Kentucky Malpractice Insurance

The Kentucky malpractice insurance landscape is a good one for physicians. Premiums are among the lowest in the country, but there is money to be saved when choosing between the different medical malpractice insurance companies.

Our 2023 Physician Buyers Guide for purchasing malpractice insurance in Kentucky gives you the information necessary to obtain the strongest, most financially secure policy at the best price. When shopping for coverage, you need a full view of the Kentucky marketplace to find the company that best fits your situation. Choose a broker that can offer multiple quotes from all the major malpractice insurance companies in Kentucky.

How to buy malpractice insurance in Kentucky.

The best way to buy malpractice coverage is to work with a reputable malpractice insurance broker in Kentucky who can generate multiple quotes. Your broker will walk you through the lengthy insurance application and underwriting process. Click to get medical malpractice insurance quotes from every major Kentucky malpractice insurance company.

Typically, the malpractice insurance purchasing process goes like this:

  1. Submit your information for your free medical malpractice insurance quote from every major insurance company in Kentucky.
  2. One of our veteran malpractice insurance agents who specializes in the Kentucky market will contact you to learn more about your specific needs.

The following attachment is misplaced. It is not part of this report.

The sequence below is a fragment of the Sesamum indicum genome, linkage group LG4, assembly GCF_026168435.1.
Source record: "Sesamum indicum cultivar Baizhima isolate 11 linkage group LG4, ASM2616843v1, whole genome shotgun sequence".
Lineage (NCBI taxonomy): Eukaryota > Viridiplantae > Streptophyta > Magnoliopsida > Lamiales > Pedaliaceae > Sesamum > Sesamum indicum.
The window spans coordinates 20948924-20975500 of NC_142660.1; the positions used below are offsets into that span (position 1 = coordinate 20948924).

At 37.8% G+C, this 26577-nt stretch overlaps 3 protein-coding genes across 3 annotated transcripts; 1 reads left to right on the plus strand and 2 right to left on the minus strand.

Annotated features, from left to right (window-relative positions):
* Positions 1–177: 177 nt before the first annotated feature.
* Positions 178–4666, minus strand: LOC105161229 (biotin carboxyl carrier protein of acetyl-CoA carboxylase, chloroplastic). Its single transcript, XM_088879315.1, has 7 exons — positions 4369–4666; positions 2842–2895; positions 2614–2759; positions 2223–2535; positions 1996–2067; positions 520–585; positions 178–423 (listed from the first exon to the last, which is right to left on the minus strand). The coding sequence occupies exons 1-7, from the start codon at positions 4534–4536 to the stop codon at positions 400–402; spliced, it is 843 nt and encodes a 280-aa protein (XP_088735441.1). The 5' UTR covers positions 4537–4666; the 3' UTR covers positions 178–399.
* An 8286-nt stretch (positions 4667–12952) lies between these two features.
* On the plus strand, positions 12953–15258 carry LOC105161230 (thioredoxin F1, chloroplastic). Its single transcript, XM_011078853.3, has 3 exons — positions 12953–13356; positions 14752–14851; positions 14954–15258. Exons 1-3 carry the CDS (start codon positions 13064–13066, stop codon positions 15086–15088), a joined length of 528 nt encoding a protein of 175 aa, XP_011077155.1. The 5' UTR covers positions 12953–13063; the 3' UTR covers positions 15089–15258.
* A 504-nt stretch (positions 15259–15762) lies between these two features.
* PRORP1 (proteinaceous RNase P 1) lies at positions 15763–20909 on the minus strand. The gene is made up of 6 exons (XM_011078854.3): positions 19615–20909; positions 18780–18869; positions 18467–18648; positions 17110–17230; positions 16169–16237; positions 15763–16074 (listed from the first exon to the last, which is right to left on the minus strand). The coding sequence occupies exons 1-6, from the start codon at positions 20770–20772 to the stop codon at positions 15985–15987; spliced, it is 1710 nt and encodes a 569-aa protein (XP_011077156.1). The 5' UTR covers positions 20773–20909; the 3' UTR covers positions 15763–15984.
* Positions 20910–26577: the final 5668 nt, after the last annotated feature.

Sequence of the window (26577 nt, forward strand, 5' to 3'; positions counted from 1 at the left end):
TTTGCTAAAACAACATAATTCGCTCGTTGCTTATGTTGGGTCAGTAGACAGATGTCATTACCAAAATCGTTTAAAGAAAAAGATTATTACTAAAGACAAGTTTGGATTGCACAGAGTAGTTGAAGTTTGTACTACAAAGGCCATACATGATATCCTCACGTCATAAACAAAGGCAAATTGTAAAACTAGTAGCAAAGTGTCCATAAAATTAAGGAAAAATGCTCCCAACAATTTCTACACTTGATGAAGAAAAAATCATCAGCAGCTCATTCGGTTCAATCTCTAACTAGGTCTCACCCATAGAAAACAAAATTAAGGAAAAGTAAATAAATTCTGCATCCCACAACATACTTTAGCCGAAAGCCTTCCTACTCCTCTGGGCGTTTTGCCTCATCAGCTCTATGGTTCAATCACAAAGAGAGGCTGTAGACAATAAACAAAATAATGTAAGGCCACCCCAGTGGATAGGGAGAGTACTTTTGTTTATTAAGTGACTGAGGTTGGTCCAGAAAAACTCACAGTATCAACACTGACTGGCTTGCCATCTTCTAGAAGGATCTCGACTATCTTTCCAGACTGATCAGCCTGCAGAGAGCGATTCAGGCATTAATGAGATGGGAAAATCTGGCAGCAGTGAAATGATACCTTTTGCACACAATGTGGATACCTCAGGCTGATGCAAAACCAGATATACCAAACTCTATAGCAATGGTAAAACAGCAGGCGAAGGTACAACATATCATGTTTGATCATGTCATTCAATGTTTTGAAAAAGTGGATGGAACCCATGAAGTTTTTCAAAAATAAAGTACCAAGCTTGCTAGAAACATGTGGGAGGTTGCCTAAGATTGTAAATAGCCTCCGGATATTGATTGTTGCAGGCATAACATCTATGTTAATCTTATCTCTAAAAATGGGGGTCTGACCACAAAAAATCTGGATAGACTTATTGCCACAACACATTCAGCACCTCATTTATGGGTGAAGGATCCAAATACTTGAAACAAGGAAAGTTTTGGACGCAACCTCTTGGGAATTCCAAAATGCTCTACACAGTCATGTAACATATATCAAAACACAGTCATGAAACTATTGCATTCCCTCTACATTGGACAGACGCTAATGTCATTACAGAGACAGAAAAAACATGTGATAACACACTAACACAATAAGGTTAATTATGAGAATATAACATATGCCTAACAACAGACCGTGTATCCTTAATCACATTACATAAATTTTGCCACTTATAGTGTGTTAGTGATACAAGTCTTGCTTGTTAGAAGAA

3. We shop your coverage to every major insurance company in Kentucky.
  4. We present you with a number of insurance quotes and give you the information necessary to make an educated and informed decision. Don’t worry. We’re here every step of the way, helping you get the best price with the best company.

At renewal time, we restart the process of shopping your coverage among every major carrier to keep your policy properly priced.

How to save money on your malpractice insurance.

  • The easiest way to save money on your medical malpractice insurance policy is by working with a broker who has the access to generate quotes from every major insurance company, offering an accurate view of the marketplace. As one of the top brokers in Kentucky, we can guide you through the application and underwriting process so you’re confident you secured the best price with the right insurer for your situation.
  • The most common limits in Kentucky are $1 million/$3 million. Limits of liability play a major role in determining the overall cost of your policy. Some companies will offer lower limits to save you money. We don’t recommend this. We want your risks fully indemnified so you never have to pay an award out of pocket. Let us save you money by shopping your coverage rather than skimp on protection.